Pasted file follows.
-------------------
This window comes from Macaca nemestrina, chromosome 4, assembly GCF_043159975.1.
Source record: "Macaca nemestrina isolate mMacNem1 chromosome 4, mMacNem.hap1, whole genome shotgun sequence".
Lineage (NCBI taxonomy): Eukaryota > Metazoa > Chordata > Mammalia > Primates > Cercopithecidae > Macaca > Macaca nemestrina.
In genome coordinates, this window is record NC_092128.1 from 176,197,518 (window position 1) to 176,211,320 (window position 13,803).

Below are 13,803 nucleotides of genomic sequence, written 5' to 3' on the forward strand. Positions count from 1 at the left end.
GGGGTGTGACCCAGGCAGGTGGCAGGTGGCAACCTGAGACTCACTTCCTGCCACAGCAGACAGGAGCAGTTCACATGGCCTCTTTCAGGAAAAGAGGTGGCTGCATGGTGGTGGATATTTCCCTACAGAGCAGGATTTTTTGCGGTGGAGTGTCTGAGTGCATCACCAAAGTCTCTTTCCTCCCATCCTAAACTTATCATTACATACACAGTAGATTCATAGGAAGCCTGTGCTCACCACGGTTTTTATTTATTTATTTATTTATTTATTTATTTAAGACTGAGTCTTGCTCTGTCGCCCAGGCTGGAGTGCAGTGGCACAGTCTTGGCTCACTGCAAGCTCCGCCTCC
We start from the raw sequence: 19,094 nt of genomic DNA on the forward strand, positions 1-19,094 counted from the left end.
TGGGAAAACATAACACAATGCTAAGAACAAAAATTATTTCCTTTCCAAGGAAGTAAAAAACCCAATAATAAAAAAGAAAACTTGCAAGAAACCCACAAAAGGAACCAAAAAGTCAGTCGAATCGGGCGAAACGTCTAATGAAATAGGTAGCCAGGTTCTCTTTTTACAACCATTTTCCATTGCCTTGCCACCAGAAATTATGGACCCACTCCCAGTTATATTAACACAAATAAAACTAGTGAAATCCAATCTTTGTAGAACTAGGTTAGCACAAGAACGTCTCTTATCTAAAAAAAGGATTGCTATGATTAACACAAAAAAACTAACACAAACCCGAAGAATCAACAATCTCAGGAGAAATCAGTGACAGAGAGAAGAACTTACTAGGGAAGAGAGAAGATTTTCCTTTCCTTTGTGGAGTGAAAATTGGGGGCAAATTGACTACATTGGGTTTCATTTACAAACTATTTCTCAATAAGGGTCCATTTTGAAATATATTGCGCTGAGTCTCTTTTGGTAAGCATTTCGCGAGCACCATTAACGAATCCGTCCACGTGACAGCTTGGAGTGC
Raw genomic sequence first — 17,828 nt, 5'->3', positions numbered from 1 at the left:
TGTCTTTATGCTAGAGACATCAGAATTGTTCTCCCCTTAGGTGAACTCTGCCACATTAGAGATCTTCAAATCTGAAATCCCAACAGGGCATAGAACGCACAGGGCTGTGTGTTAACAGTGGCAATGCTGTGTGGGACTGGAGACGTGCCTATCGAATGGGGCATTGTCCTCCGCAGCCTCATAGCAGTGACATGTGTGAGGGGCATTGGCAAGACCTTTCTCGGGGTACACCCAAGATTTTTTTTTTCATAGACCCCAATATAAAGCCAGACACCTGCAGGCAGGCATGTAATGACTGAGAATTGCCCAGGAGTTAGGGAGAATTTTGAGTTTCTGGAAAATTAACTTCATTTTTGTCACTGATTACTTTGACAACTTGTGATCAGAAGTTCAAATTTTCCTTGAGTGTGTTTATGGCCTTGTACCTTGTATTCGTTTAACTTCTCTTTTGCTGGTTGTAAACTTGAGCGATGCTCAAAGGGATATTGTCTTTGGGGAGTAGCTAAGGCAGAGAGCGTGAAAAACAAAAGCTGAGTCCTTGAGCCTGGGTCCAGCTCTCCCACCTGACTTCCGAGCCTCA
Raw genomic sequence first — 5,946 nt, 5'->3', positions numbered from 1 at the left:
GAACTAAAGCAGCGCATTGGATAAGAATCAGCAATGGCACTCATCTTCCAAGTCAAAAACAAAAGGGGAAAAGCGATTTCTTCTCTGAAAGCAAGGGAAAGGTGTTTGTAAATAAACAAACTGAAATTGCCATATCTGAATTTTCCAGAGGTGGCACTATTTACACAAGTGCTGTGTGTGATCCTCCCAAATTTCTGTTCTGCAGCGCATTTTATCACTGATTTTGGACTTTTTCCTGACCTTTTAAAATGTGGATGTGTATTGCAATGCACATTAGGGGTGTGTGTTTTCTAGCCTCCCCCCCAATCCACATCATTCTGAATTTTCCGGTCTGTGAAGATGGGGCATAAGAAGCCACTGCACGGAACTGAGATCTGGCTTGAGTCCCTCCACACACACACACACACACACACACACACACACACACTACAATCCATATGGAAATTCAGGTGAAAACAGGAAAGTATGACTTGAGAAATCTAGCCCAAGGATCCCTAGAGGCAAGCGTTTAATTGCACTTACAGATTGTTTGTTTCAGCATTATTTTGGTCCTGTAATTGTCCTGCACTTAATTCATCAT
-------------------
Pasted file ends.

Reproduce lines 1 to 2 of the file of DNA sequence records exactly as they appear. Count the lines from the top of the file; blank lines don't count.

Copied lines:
This window comes from Macaca nemestrina, chromosome 4, assembly GCF_043159975.1.
Source record: "Macaca nemestrina isolate mMacNem1 chromosome 4, mMacNem.hap1, whole genome shotgun sequence".